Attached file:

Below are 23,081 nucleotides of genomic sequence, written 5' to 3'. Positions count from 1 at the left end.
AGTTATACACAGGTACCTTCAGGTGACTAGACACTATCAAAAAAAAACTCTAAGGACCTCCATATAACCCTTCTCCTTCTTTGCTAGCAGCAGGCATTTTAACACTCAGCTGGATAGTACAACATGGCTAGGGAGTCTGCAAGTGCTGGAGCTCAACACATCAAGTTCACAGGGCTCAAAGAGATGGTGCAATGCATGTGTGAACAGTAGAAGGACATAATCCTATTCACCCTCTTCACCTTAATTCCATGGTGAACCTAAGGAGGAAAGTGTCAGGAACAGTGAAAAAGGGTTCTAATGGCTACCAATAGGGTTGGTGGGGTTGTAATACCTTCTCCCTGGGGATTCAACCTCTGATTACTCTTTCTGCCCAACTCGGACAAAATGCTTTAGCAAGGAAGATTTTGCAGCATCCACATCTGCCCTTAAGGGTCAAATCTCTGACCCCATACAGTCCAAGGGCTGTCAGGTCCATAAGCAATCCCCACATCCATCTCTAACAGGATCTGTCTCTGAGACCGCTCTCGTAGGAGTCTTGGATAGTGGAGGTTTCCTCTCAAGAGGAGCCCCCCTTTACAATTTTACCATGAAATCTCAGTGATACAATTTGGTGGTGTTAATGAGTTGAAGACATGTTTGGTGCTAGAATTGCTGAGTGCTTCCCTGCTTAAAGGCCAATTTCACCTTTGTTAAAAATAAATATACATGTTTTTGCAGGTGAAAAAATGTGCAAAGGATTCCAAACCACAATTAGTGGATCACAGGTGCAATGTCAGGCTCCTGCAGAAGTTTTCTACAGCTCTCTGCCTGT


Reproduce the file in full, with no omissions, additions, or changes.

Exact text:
Below are 23,081 nucleotides of genomic sequence, written 5' to 3'. Positions count from 1 at the left end.
AGTTATACACAGGTACCTTCAGGTGACTAGACACTATCAAAAAAAAACTCTAAGGACCTCCATATAACCCTTCTCCTTCTTTGCTAGCAGCAGGCATTTTAACACTCAGCTGGATAGTACAACATGGCTAGGGAGTCTGCAAGTGCTGGAGCTCAACACATCAAGTTCACAGGGCTCAAAGAGATGGTGCAATGCATGTGTGAACAGTAGAAGGACATAATCCTATTCACCCTCTTCACCTTAATTCCATGGTGAACCTAAGGAGGAAAGTGTCAGGAACAGTGAAAAAGGGTTCTAATGGCTACCAATAGGGTTGGTGGGGTTGTAATACCTTCTCCCTGGGGATTCAACCTCTGATTACTCTTTCTGCCCAACTCGGACAAAATGCTTTAGCAAGGAAGATTTTGCAGCATCCACATCTGCCCTTAAGGGTCAAATCTCTGACCCCATACAGTCCAAGGGCTGTCAGGTCCATAAGCAATCCCCACATCCATCTCTAACAGGATCTGTCTCTGAGACCGCTCTCGTAGGAGTCTTGGATAGTGGAGGTTTCCTCTCAAGAGGAGCCCCCCTTTACAATTTTACCATGAAATCTCAGTGATACAATTTGGTGGTGTTAATGAGTTGAAGACATGTTTGGTGCTAGAATTGCTGAGTGCTTCCCTGCTTAAAGGCCAATTTCACCTTTGTTAAAAATAAATATACATGTTTTTGCAGGTGAAAAAATGTGCAAAGGATTCCAAACCACAATTAGTGGATCACAGGTGCAATGTCAGGCTCCTGCAGAAGTTTTCTACAGCTCTCTGCCTGT